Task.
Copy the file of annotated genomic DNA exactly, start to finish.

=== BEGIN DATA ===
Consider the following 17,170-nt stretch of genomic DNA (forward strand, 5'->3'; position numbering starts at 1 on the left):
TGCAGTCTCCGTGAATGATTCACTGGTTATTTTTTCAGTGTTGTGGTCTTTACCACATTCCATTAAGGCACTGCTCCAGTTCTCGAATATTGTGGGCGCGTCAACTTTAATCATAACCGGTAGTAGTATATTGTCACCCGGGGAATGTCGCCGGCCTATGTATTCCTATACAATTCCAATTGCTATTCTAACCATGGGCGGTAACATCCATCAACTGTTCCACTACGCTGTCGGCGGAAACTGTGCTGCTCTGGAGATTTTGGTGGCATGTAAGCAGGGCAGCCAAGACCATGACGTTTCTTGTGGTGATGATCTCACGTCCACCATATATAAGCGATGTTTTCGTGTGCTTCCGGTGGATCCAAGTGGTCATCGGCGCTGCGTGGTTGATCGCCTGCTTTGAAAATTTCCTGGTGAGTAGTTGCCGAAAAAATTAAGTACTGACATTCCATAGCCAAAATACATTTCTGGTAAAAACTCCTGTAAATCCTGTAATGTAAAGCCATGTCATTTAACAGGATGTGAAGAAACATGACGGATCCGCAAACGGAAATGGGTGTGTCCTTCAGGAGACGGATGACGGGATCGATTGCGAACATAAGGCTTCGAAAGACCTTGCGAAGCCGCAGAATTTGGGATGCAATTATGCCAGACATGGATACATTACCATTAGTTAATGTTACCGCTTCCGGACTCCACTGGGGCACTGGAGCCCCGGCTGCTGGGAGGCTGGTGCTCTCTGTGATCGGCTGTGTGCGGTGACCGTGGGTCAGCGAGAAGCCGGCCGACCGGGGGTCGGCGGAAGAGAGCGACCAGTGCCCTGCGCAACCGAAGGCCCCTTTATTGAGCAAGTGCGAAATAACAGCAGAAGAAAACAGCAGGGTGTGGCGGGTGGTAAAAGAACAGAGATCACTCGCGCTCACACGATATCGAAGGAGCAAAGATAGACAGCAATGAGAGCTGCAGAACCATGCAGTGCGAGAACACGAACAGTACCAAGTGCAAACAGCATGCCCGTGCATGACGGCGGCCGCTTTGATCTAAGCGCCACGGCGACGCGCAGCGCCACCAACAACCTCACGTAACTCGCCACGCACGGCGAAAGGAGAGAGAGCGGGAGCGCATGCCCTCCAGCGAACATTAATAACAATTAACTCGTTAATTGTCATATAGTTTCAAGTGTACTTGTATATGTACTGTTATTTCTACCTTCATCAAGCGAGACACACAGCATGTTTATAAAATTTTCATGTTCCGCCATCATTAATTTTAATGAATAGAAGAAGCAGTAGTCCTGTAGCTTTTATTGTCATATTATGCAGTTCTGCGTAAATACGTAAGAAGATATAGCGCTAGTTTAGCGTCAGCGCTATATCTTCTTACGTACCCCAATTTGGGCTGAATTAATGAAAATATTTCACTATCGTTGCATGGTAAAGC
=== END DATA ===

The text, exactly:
Consider the following 17,170-nt stretch of genomic DNA (forward strand, 5'->3'; position numbering starts at 1 on the left):
TGCAGTCTCCGTGAATGATTCACTGGTTATTTTTTCAGTGTTGTGGTCTTTACCACATTCCATTAAGGCACTGCTCCAGTTCTCGAATATTGTGGGCGCGTCAACTTTAATCATAACCGGTAGTAGTATATTGTCACCCGGGGAATGTCGCCGGCCTATGTATTCCTATACAATTCCAATTGCTATTCTAACCATGGGCGGTAACATCCATCAACTGTTCCACTACGCTGTCGGCGGAAACTGTGCTGCTCTGGAGATTTTGGTGGCATGTAAGCAGGGCAGCCAAGACCATGACGTTTCTTGTGGTGATGATCTCACGTCCACCATATATAAGCGATGTTTTCGTGTGCTTCCGGTGGATCCAAGTGGTCATCGGCGCTGCGTGGTTGATCGCCTGCTTTGAAAATTTCCTGGTGAGTAGTTGCCGAAAAAATTAAGTACTGACATTCCATAGCCAAAATACATTTCTGGTAAAAACTCCTGTAAATCCTGTAATGTAAAGCCATGTCATTTAACAGGATGTGAAGAAACATGACGGATCCGCAAACGGAAATGGGTGTGTCCTTCAGGAGACGGATGACGGGATCGATTGCGAACATAAGGCTTCGAAAGACCTTGCGAAGCCGCAGAATTTGGGATGCAATTATGCCAGACATGGATACATTACCATTAGTTAATGTTACCGCTTCCGGACTCCACTGGGGCACTGGAGCCCCGGCTGCTGGGAGGCTGGTGCTCTCTGTGATCGGCTGTGTGCGGTGACCGTGGGTCAGCGAGAAGCCGGCCGACCGGGGGTCGGCGGAAGAGAGCGACCAGTGCCCTGCGCAACCGAAGGCCCCTTTATTGAGCAAGTGCGAAATAACAGCAGAAGAAAACAGCAGGGTGTGGCGGGTGGTAAAAGAACAGAGATCACTCGCGCTCACACGATATCGAAGGAGCAAAGATAGACAGCAATGAGAGCTGCAGAACCATGCAGTGCGAGAACACGAACAGTACCAAGTGCAAACAGCATGCCCGTGCATGACGGCGGCCGCTTTGATCTAAGCGCCACGGCGACGCGCAGCGCCACCAACAACCTCACGTAACTCGCCACGCACGGCGAAAGGAGAGAGAGCGGGAGCGCATGCCCTCCAGCGAACATTAATAACAATTAACTCGTTAATTGTCATATAGTTTCAAGTGTACTTGTATATGTACTGTTATTTCTACCTTCATCAAGCGAGACACACAGCATGTTTATAAAATTTTCATGTTCCGCCATCATTAATTTTAATGAATAGAAGAAGCAGTAGTCCTGTAGCTTTTATTGTCATATTATGCAGTTCTGCGTAAATACGTAAGAAGATATAGCGCTAGTTTAGCGTCAGCGCTATATCTTCTTACGTACCCCAATTTGGGCTGAATTAATGAAAATATTTCACTATCGTTGCATGGTAAAGC